For the next few minutes the British line and the American line stood about 50 yards apart and fired volley after volley of musket fire into each other. With an effective range of 80 yards, this part of the battle became the most intense and most bloody. The skilled British regulars aimed low at the legs of the American. This way, when the musket fired and kicked back, the musket ball would go slightly higher and hit the enemy in the body. To have stood and fought in an open field at that range would have been an absolutely terrifying ordeal. But there they stood and fought. One contemporary later called it “Madness!” Troops after the battle could actually tell how close the lines stood based on bodies of the men killed and the torn cartridge tops that littered the field.
After a few minutes of this close fighting, the American troops were forced to fall back quickly, leaving two cannon on the field. The impromptu advance Wayne ordered though succeeded in stalling the British advance and allowing American reinforcements to cover their retreat. Lafayette successfully disengaged and fell back that night. Cornwallis chose not to give chase, and crossed successfully over the James River.
The battle was technically a British victory, but once again, as on many fields in the Revolution, the young American army had gone toe to toe and proved it was on par with British regulars. Lafayette and the American press heralded the bravery of the American troops and viewed Cornwallis’ movement as a retreat. Cornwallis would ultimately be forced to surrender that October at nearby Yorktown.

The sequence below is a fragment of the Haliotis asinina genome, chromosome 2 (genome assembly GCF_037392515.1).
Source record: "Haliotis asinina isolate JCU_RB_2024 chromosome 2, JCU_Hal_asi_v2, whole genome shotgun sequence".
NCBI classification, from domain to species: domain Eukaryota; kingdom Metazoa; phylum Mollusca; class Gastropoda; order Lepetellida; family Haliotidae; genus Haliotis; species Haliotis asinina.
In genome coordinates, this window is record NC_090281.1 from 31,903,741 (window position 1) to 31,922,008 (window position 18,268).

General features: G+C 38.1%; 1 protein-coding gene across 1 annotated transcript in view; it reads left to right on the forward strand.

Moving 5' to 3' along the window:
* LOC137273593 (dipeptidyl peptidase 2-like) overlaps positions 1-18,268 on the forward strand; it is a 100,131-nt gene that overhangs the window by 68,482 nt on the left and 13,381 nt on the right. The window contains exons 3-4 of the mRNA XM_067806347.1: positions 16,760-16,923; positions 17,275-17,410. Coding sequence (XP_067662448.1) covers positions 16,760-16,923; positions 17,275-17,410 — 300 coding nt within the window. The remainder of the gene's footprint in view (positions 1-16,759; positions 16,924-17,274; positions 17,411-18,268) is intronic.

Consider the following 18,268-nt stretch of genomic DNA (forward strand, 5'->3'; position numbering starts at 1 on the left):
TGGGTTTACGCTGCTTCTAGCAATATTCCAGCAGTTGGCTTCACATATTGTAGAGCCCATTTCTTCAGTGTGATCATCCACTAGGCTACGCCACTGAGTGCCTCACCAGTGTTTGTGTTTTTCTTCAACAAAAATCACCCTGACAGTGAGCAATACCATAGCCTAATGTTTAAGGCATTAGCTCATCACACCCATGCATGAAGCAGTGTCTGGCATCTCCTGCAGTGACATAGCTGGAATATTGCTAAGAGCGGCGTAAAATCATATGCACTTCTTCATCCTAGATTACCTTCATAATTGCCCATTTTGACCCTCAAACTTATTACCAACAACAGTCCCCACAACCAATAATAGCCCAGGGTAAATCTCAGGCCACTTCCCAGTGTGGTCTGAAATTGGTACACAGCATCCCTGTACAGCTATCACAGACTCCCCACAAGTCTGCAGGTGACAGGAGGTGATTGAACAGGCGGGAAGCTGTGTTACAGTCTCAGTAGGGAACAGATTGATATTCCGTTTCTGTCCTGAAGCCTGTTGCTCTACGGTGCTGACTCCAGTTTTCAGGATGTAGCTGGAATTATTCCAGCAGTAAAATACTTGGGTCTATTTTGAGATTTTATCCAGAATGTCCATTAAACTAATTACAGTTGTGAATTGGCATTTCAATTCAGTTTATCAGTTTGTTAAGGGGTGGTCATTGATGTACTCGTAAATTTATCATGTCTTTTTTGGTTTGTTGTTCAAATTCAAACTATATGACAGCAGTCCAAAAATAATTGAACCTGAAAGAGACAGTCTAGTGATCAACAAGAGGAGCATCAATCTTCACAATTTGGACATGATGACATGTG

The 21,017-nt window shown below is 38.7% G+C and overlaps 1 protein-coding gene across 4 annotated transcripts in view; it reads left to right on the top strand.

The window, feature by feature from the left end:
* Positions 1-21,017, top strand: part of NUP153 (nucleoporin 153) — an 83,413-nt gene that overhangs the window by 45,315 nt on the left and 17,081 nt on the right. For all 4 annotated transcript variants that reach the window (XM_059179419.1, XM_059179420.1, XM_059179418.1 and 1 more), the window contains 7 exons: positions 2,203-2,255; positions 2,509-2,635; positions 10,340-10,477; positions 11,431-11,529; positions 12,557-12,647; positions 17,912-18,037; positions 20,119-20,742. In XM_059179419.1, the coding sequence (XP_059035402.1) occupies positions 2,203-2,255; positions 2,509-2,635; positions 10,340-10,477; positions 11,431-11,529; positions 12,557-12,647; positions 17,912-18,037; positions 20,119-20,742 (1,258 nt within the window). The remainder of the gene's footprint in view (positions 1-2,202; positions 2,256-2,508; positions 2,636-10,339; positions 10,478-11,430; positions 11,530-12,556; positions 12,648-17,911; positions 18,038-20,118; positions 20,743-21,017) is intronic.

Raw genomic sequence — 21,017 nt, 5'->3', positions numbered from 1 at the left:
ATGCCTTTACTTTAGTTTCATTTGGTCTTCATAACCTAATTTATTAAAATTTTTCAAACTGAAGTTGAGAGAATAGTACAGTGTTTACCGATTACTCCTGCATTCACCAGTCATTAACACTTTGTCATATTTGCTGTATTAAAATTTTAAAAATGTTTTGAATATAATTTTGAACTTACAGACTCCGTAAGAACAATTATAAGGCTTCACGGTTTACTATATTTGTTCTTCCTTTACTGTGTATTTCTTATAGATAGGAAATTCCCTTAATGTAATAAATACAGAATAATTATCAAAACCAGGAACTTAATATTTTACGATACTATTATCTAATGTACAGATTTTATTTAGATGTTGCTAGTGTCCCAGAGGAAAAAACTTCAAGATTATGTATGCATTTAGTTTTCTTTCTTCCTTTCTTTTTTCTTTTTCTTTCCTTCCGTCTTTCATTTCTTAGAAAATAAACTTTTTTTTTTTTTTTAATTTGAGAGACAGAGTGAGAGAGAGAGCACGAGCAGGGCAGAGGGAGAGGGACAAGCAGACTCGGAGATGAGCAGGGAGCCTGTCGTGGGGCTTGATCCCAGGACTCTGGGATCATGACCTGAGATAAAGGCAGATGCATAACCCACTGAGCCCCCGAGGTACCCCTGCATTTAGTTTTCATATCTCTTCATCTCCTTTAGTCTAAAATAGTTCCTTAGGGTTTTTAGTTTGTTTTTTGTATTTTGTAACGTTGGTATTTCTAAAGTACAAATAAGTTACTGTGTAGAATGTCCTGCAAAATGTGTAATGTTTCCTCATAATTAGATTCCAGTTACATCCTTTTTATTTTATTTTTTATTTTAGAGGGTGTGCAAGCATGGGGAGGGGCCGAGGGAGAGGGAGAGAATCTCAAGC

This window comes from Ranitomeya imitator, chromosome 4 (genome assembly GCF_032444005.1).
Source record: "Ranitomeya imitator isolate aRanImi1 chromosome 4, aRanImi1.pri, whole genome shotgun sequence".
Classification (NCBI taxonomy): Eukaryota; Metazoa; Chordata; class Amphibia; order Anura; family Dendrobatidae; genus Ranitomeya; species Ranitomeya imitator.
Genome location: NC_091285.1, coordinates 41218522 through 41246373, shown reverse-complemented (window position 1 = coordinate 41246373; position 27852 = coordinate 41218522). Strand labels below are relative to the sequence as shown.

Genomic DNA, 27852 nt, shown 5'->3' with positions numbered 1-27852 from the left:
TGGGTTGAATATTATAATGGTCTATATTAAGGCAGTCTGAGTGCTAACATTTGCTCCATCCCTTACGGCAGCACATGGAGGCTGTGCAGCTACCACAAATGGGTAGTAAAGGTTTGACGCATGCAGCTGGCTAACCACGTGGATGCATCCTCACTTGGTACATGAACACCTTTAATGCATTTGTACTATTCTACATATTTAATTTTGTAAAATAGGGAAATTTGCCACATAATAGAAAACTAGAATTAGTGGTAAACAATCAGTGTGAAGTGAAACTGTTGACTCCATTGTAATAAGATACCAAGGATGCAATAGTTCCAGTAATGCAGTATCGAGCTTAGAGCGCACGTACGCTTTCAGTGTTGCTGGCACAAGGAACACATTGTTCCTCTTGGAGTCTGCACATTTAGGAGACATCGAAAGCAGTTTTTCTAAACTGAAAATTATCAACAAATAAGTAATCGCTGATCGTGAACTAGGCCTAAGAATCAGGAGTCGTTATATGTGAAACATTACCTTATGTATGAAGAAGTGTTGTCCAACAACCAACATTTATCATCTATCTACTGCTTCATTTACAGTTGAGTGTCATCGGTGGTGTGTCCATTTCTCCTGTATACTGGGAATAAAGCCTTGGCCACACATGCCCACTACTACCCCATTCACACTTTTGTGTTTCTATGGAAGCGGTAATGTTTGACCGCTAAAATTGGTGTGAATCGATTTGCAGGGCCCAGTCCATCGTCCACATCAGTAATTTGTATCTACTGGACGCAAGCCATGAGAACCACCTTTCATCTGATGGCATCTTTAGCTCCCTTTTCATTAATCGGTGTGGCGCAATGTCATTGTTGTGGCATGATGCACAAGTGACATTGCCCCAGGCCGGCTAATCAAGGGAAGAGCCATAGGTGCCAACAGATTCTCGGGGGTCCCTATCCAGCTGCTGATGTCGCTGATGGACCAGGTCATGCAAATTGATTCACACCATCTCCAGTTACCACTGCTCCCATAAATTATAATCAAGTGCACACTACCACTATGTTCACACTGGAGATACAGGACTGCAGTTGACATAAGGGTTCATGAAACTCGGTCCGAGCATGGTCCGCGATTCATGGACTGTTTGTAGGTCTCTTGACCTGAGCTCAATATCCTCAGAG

On July 6, 1781, the British suffered about 75 men killed and wounded and the American army suffered about 150 men killed and wounded. The battle and the land it was fought on soon became forgotten. Today, though, through the efforts of James City County, easements have been placed on much of the historic land and they and other organizations have bought and preserved much of the land where the fighting occurred. Work continues to ensure the hallowed ground is preserved for the future.
However, the site contains very little interpretation, with really only a state historic marker. Hopefully the site will get more attention in the coming years as an important historic site in a very historic area of Virginia. Just this year there have been a few events to mark that bloody battle.
A couple months ago, archaeologist Dr. Alan Outlaw led a re-internment ceremony for one of the Pennsylvania continentals that was killed in action at Green Spring. His bones had been recovered over thirty years ago in the Harris farm. After being studied by the Smithsonian Institution and being properly identified as one of the Pennsylvania continentals, he was re-interred with a proper Christian burial near the battlefield in the graveyard of the Church on the Main.
Also this past Saturday, the National Park Service and the Friends of Green Spring held a Revolutionary War living history program at the Green Spring Plantation about the retreat of the American troops and the aftermath of the battle.
Next time you find yourself in historic area of Williamsburg, Yorktown or Jamestown, make a trip out to the Green Spring battlefield or the Church on the Main and reflect on the sacrifices that occurred there to secure our independence.